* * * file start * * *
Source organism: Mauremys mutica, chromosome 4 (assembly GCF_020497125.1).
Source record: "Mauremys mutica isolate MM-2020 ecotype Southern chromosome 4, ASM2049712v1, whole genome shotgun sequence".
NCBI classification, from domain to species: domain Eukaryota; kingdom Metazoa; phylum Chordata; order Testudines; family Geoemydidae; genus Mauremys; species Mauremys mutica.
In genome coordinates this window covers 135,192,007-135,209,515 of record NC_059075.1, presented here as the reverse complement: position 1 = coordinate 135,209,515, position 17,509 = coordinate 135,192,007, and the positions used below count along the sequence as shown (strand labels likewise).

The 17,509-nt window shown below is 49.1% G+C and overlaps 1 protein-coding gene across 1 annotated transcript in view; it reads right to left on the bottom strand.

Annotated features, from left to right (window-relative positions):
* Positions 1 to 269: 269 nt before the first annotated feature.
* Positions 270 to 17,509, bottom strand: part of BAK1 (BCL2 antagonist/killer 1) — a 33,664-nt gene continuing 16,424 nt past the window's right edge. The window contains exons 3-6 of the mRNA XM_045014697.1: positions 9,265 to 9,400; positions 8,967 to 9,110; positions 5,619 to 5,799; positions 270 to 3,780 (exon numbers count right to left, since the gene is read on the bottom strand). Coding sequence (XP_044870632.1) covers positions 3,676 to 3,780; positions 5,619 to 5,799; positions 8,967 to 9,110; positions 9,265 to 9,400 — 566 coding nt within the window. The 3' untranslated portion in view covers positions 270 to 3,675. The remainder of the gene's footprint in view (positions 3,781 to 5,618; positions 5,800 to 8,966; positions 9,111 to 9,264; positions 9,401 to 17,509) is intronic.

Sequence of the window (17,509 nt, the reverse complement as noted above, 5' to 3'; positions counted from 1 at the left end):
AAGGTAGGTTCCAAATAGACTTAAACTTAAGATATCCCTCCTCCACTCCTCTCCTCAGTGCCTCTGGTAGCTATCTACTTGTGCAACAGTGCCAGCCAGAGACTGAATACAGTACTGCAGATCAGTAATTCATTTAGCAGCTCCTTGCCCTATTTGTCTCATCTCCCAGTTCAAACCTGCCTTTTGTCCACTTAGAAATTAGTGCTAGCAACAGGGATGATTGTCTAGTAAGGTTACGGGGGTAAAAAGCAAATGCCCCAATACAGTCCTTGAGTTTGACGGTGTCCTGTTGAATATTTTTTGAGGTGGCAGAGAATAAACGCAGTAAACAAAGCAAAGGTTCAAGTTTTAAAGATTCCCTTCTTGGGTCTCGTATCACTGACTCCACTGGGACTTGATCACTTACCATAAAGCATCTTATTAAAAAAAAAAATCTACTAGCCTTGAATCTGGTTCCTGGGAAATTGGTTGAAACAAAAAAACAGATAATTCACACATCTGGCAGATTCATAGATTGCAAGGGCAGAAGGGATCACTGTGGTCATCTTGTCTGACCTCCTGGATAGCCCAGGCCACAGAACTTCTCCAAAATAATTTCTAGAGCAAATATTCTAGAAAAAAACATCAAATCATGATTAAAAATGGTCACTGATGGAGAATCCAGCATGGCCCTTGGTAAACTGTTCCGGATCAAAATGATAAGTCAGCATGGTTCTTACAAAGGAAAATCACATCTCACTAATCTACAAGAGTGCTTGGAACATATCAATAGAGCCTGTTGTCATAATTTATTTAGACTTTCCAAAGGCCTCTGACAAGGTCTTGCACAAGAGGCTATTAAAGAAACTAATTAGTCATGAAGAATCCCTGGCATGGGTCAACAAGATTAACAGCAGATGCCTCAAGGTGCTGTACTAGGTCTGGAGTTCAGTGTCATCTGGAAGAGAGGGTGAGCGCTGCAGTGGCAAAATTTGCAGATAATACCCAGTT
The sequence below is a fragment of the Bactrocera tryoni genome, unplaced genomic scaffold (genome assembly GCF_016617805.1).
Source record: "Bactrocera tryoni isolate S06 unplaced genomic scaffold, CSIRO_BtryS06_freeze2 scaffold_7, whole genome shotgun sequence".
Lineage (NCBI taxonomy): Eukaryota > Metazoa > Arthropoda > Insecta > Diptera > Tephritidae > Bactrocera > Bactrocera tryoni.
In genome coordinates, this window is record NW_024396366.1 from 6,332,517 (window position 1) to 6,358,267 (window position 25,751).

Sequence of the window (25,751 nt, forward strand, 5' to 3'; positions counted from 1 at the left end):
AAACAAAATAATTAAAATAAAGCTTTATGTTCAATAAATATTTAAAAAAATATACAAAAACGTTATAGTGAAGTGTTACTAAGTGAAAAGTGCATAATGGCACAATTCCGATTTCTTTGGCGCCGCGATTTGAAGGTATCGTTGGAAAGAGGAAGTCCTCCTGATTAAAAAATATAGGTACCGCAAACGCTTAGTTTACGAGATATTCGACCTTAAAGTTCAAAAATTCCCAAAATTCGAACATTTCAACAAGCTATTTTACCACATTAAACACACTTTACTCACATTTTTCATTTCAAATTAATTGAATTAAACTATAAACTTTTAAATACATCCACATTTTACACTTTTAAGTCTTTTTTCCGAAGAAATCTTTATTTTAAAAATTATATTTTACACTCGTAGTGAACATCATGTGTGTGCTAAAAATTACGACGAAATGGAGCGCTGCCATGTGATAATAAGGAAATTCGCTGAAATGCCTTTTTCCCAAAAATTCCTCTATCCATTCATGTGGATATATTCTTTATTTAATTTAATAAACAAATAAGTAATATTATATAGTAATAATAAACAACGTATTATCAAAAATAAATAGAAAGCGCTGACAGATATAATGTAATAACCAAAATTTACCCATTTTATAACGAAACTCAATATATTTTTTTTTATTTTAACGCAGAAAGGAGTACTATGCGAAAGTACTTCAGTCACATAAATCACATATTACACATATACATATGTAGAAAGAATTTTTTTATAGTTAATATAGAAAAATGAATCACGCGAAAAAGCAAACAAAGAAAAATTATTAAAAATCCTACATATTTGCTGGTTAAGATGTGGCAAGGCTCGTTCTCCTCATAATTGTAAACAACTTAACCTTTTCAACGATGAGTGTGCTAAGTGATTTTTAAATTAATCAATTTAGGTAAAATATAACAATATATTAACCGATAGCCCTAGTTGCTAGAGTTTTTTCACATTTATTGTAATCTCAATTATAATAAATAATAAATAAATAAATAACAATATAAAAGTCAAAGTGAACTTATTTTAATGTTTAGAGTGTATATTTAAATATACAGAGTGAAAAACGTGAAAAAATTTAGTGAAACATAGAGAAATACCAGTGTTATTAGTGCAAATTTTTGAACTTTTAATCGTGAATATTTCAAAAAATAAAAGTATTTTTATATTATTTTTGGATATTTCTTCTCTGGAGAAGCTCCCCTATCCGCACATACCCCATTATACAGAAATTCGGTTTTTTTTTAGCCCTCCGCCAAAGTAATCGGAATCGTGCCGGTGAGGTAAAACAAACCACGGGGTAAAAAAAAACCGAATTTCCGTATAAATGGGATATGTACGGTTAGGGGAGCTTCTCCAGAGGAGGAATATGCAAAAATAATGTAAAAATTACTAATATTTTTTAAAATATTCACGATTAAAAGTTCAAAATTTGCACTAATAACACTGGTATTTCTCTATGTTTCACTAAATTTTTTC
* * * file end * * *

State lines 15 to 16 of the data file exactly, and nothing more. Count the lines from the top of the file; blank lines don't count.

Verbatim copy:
Sequence of the window (25,751 nt, forward strand, 5' to 3'; positions counted from 1 at the left end):
AAACAAAATAATTAAAATAAAGCTTTATGTTCAATAAATATTTAAAAAAATATACAAAAACGTTATAGTGAAGTGTTACTAAGTGAAAAGTGCATAATGGCACAATTCCGATTTCTTTGGCGCCGCGATTTGAAGGTATCGTTGGAAAGAGGAAGTCCTCCTGATTAAAAAATATAGGTACCGCAAACGCTTAGTTTACGAGATATTCGACCTTAAAGTTCAAAAATTCCCAAAATTCGAACATTTCAACAAGCTATTTTACCACATTAAACACACTTTACTCACATTTTTCATTTCAAATTAATTGAATTAAACTATAAACTTTTAAATACATCCACATTTTACACTTTTAAGTCTTTTTTCCGAAGAAATCTTTATTTTAAAAATTATATTTTACACTCGTAGTGAACATCATGTGTGTGCTAAAAATTACGACGAAATGGAGCGCTGCCATGTGATAATAAGGAAATTCGCTGAAATGCCTTTTTCCCAAAAATTCCTCTATCCATTCATGTGGATATATTCTTTATTTAATTTAATAAACAAATAAGTAATATTATATAGTAATAATAAACAACGTATTATCAAAAATAAATAGAAAGCGCTGACAGATATAATGTAATAACCAAAATTTACCCATTTTATAACGAAACTCAATATATTTTTTTTTATTTTAACGCAGAAAGGAGTACTATGCGAAAGTACTTCAGTCACATAAATCACATATTACACATATACATATGTAGAAAGAATTTTTTTATAGTTAATATAGAAAAATGAATCACGCGAAAAAGCAAACAAAGAAAAATTATTAAAAATCCTACATATTTGCTGGTTAAGATGTGGCAAGGCTCGTTCTCCTCATAATTGTAAACAACTTAACCTTTTCAACGATGAGTGTGCTAAGTGATTTTTAAATTAATCAATTTAGGTAAAATATAACAATATATTAACCGATAGCCCTAGTTGCTAGAGTTTTTTCACATTTATTGTAATCTCAATTATAATAAATAATAAATAAATAAATAACAATATAAAAGTCAAAGTGAACTTATTTTAATGTTTAGAGTGTATATTTAAATATACAGAGTGAAAAACGTGAAAAAATTTAGTGAAACATAGAGAAATACCAGTGTTATTAGTGCAAATTTTTGAACTTTTAATCGTGAATATTTCAAAAAATAAAAGTATTTTTATATTATTTTTGGATATTTCTTCTCTGGAGAAGCTCCCCTATCCGCACATACCCCATTATACAGAAATTCGGTTTTTTTTTAGCCCTCCGCCAAAGTAATCGGAATCGTGCCGGTGAGGTAAAACAAACCACGGGGTAAAAAAAAACCGAATTTCCGTATAAATGGGATATGTACGGTTAGGGGAGCTTCTCCAGAGGAGGAATATGCAAAAATAATGTAAAAATTACTAATATTTTTTAAAATATTCACGATTAAAAGTTCAAAATTTGCACTAATAACACTGGTATTTCTCTATGTTTCACTAAATTTTTTC